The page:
Yoshiko Chuma and Rebecca Lazier share a program at LaMama.
Yoshiko Chuma’s program note for her π=3.14…HOW TO DELIVER AN AFGHAN HAT Endless Peripheral Border Cont… (part of the 2014 LaMama Moves Festival) begins with these words; ‘War is like a sick child. You either keep doing your job or not.”
She should know. Growing up in Japan after World War II in a culture still shuddering its way out of Hiroshima and Nagasaki, Chuma began the π=3.14… series in 1999, when her School of Hard Knocks performed Footprints of War at the Sarajevo Theater Festival. She has been journeying ever since—to Macedonia, Albania, Romania, and, more recently, Manipur; her works have been performed in many cities. The collages that she assembles out of images, film, artwork, words gathered from interviews, dancing, and music are layered in enigmatic ways, so that—while grounded in political and social issues—her art is never didactic. Watching her pieces entails having sights and sound flash by you in often bewildering or jarring ways. You can no more sort them out on the spot than you could pick nuts and raisins out of pebbles as they pour from a bucket. Yet they collide in your brain in provocative ways.
Born in Japan, living in the U.S., Chuma became interested in America’s influence beyond its shores, especially on third world countries, although in her “Artist Statement” she says, “It has been more than 60 years since World War II, but Japan still smells of occupation, as though it is a U.S. colony.” Also, as evinced by the quote at the beginning of this review, she is moved by how ordinary people continue to function in war—how they try to keep working, eating, talking to their friends, educating their children. At some point, in the middle of π=3.14, Ximena Garnica, sitting before a microphone placed on a glowing “light table,” speaks of ajiaco, a soup well loved in Bogotá. The three kinds of potatoes, the herbs, and how it’s best left to grow in flavor “trasnochada,” or overnight. She makes you want some. And you may also think about days when, for many everywhere, there is no soup.
The space in LaMama’s little first-floor theater could be seen as analagous to the tangle and clutter and obstruction involved in border crossings and cross-cultural understanding. Wires snake from the light table and its microphones, from the table where composer Christopher McIntyre mans the laptop that delivers his score, and from Chris Cochrane’s guitar to the pedals he stamps on. From time to time, as if carelessly testing a signal, Rebeca Medina swings once around her head a long electric cord with a cluster of bulbs at one end.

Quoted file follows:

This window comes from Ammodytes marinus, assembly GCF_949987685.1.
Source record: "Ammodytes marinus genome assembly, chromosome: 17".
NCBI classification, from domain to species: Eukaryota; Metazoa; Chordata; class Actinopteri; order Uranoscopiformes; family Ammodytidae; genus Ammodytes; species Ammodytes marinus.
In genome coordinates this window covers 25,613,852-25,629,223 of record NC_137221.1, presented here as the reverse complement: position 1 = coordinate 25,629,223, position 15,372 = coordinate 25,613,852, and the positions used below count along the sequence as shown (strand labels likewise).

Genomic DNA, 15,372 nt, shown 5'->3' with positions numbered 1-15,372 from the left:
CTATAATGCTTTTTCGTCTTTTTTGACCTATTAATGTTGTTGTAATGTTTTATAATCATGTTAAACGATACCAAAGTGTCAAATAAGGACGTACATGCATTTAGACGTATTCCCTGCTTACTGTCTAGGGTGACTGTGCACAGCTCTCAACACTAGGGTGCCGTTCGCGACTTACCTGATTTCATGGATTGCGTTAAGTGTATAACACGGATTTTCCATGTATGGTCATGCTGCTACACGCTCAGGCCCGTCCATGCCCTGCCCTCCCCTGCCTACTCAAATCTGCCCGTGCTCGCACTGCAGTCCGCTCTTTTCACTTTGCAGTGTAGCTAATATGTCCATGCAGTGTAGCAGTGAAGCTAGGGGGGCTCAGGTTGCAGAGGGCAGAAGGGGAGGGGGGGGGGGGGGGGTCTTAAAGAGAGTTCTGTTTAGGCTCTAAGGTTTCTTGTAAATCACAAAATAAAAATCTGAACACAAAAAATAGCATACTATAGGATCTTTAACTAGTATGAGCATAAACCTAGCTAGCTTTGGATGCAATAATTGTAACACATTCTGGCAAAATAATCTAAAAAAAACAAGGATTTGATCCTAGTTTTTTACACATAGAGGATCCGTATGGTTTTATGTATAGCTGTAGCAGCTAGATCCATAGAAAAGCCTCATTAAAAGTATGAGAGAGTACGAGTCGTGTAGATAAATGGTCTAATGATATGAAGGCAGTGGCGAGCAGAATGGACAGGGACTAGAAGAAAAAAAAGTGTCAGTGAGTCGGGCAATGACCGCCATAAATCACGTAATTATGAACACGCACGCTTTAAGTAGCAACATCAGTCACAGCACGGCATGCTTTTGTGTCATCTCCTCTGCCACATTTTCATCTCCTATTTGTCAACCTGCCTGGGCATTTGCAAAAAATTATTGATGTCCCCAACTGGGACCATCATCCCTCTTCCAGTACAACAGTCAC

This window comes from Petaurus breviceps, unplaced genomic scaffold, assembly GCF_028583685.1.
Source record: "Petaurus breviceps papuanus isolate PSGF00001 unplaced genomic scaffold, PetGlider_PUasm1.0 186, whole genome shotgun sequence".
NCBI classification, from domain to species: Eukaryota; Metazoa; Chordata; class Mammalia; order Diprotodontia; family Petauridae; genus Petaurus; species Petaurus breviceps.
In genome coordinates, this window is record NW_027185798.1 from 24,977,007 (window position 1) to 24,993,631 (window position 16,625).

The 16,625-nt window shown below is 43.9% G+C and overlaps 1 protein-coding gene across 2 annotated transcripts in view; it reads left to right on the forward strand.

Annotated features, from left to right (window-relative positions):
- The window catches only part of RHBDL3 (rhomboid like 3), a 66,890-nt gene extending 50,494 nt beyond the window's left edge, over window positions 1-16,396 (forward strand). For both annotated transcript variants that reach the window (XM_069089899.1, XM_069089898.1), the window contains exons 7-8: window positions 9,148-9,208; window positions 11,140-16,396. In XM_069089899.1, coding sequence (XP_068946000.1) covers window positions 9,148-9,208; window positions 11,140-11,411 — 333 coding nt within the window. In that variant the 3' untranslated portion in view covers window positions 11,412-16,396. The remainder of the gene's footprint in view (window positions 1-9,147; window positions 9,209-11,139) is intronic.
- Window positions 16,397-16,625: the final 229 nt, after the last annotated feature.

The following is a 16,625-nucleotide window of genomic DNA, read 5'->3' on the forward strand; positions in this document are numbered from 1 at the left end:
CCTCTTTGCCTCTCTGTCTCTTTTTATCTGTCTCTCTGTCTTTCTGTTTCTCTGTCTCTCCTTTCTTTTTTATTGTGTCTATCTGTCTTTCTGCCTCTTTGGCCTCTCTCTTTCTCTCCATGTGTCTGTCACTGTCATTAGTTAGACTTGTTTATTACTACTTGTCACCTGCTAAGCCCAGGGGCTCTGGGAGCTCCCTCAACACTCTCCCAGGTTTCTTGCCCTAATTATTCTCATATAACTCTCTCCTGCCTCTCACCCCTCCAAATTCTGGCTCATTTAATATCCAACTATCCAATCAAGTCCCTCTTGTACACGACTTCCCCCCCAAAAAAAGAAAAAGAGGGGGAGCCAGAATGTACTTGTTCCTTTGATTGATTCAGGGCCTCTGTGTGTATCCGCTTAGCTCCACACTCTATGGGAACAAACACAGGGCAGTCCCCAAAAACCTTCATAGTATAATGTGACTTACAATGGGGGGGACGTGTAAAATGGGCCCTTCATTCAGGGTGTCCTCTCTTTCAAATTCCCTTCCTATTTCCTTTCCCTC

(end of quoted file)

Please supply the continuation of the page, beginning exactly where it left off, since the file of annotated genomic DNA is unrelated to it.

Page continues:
Kit Fitzgerald, in a live video performance, fills the back wall with maps and drawings and drawn-on photos that are often both beautiful and terrifying—rich colors, scratchy slashes, and blurry shapes you almost recognize, sometimes being scrawled over by white lines that wiggle like fat worms or snarling yarn. Is that a woman’s torso that all those other images float over, or an explosion? Once we are in a train; sometimes palm trees rush by; sometimes a city (New York?) is seen in the distance. A woman’s foot, photographed in close-up, rocks monotonously back and forth on her shoe’s high heel, going nowhere.
When π=3.14 begins, everything is covered with an immense white plastic tarp (entering the theater, you see this shrouding taking place). Chuma and Miriam Parker begin to uncover the space. They do this in spurts, checking with each other before each burst of action. As they thrash the tarp, it billows up like waves, like clouds, making a rustling, rainy sound. We know what lies hidden beneath, but also know that we might not know.
In previous works, Chuma has tangled—often hilariously—with musicians, but there’s nothing funny about the way she and Cochrane periodically interact (she has embedded her 2005 Guitar Crash in this new work). At the beginning, the rumble of bass notes that he slams out of his instrument incites Chuma to shove him, bump into him, hang onto him. He hunkers grimly down over the guitar and makes it howl. He steps on the pedals, and silence falls; when he plays again—something sweeter and more melodic, she comes at him more gently, but when separated, they tend to stare combatively at each other.
There don’t seem to be any choreographed transitions. The performers move from one activity to a seeming non sequitur the way you switch off the light when you finished reading and go make a sandwich. They are so matter-of-fact that when Chuma starts making this-is-the-way gestures or “stop” signals, you’re not sure whether she’s actually cueing the media or guiding an invisible crowd.
What makes McIntyre turn from his laptop and blare sound from his nearby trombone? Hard to say. He just does, and it adds to the cacophony that bespeaks impossible traffic conditions. What does it mean when various ones of the women hold up a clock whose hands seem stuck around 5:30? It’s our task to think about crossing time zones, about time running out.